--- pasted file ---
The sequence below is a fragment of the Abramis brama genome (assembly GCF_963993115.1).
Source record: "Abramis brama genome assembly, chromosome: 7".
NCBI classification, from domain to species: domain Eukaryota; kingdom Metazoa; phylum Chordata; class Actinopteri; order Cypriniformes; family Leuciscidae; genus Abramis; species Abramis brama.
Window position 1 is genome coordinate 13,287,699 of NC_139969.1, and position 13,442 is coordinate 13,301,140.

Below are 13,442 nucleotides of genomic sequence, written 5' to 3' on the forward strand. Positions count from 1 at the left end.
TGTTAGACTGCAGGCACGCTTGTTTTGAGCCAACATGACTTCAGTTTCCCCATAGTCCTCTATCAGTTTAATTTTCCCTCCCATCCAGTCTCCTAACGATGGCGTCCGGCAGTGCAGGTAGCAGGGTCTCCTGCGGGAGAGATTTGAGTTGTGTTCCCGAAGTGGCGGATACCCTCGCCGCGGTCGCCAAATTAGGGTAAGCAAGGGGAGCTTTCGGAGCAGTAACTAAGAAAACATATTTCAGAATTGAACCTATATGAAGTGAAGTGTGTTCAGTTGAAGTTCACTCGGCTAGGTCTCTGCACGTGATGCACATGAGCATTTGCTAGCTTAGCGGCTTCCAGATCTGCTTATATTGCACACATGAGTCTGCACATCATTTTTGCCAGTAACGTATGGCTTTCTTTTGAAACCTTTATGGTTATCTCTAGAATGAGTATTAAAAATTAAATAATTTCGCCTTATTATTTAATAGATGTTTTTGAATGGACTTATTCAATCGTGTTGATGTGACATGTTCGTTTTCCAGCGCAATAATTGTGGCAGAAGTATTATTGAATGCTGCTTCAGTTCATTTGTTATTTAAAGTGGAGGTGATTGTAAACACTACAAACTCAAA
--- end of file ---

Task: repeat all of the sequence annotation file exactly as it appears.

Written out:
The sequence below is a fragment of the Abramis brama genome (assembly GCF_963993115.1).
Source record: "Abramis brama genome assembly, chromosome: 7".
NCBI classification, from domain to species: domain Eukaryota; kingdom Metazoa; phylum Chordata; class Actinopteri; order Cypriniformes; family Leuciscidae; genus Abramis; species Abramis brama.
Window position 1 is genome coordinate 13,287,699 of NC_139969.1, and position 13,442 is coordinate 13,301,140.

Below are 13,442 nucleotides of genomic sequence, written 5' to 3' on the forward strand. Positions count from 1 at the left end.
TGTTAGACTGCAGGCACGCTTGTTTTGAGCCAACATGACTTCAGTTTCCCCATAGTCCTCTATCAGTTTAATTTTCCCTCCCATCCAGTCTCCTAACGATGGCGTCCGGCAGTGCAGGTAGCAGGGTCTCCTGCGGGAGAGATTTGAGTTGTGTTCCCGAAGTGGCGGATACCCTCGCCGCGGTCGCCAAATTAGGGTAAGCAAGGGGAGCTTTCGGAGCAGTAACTAAGAAAACATATTTCAGAATTGAACCTATATGAAGTGAAGTGTGTTCAGTTGAAGTTCACTCGGCTAGGTCTCTGCACGTGATGCACATGAGCATTTGCTAGCTTAGCGGCTTCCAGATCTGCTTATATTGCACACATGAGTCTGCACATCATTTTTGCCAGTAACGTATGGCTTTCTTTTGAAACCTTTATGGTTATCTCTAGAATGAGTATTAAAAATTAAATAATTTCGCCTTATTATTTAATAGATGTTTTTGAATGGACTTATTCAATCGTGTTGATGTGACATGTTCGTTTTCCAGCGCAATAATTGTGGCAGAAGTATTATTGAATGCTGCTTCAGTTCATTTGTTATTTAAAGTGGAGGTGATTGTAAACACTACAAACTCAAA